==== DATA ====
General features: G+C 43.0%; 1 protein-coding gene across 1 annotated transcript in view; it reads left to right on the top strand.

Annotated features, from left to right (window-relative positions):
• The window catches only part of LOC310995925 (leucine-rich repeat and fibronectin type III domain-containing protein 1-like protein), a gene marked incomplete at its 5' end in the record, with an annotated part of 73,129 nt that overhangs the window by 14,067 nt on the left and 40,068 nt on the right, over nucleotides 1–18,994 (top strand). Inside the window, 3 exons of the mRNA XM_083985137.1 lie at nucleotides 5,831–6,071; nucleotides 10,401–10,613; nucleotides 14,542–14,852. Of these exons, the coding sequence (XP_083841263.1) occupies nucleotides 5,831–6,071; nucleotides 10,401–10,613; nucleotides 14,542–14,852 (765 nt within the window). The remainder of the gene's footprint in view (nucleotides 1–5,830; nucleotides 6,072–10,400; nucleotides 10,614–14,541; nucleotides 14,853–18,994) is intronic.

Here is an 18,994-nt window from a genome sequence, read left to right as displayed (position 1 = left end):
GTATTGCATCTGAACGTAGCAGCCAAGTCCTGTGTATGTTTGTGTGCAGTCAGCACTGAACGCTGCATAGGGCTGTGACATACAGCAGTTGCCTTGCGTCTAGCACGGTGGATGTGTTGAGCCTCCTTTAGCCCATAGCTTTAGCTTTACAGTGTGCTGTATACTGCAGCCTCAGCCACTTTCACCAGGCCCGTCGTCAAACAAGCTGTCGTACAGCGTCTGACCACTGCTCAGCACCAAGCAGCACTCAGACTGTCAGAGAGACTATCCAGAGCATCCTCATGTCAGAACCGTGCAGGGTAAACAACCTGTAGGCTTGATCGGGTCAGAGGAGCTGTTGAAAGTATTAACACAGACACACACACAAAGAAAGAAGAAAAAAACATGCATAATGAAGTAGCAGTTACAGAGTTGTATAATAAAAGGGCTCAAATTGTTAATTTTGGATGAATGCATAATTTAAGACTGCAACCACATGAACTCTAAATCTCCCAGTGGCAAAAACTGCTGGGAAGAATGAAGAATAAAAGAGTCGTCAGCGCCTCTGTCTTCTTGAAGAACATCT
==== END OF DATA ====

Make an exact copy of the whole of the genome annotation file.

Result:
General features: G+C 43.0%; 1 protein-coding gene across 1 annotated transcript in view; it reads left to right on the top strand.

Annotated features, from left to right (window-relative positions):
• The window catches only part of LOC310995925 (leucine-rich repeat and fibronectin type III domain-containing protein 1-like protein), a gene marked incomplete at its 5' end in the record, with an annotated part of 73,129 nt that overhangs the window by 14,067 nt on the left and 40,068 nt on the right, over nucleotides 1–18,994 (top strand). Inside the window, 3 exons of the mRNA XM_083985137.1 lie at nucleotides 5,831–6,071; nucleotides 10,401–10,613; nucleotides 14,542–14,852. Of these exons, the coding sequence (XP_083841263.1) occupies nucleotides 5,831–6,071; nucleotides 10,401–10,613; nucleotides 14,542–14,852 (765 nt within the window). The remainder of the gene's footprint in view (nucleotides 1–5,830; nucleotides 6,072–10,400; nucleotides 10,614–14,541; nucleotides 14,853–18,994) is intronic.

Here is an 18,994-nt window from a genome sequence, read left to right as displayed (position 1 = left end):
GTATTGCATCTGAACGTAGCAGCCAAGTCCTGTGTATGTTTGTGTGCAGTCAGCACTGAACGCTGCATAGGGCTGTGACATACAGCAGTTGCCTTGCGTCTAGCACGGTGGATGTGTTGAGCCTCCTTTAGCCCATAGCTTTAGCTTTACAGTGTGCTGTATACTGCAGCCTCAGCCACTTTCACCAGGCCCGTCGTCAAACAAGCTGTCGTACAGCGTCTGACCACTGCTCAGCACCAAGCAGCACTCAGACTGTCAGAGAGACTATCCAGAGCATCCTCATGTCAGAACCGTGCAGGGTAAACAACCTGTAGGCTTGATCGGGTCAGAGGAGCTGTTGAAAGTATTAACACAGACACACACACAAAGAAAGAAGAAAAAAACATGCATAATGAAGTAGCAGTTACAGAGTTGTATAATAAAAGGGCTCAAATTGTTAATTTTGGATGAATGCATAATTTAAGACTGCAACCACATGAACTCTAAATCTCCCAGTGGCAAAAACTGCTGGGAAGAATGAAGAATAAAAGAGTCGTCAGCGCCTCTGTCTTCTTGAAGAACATCT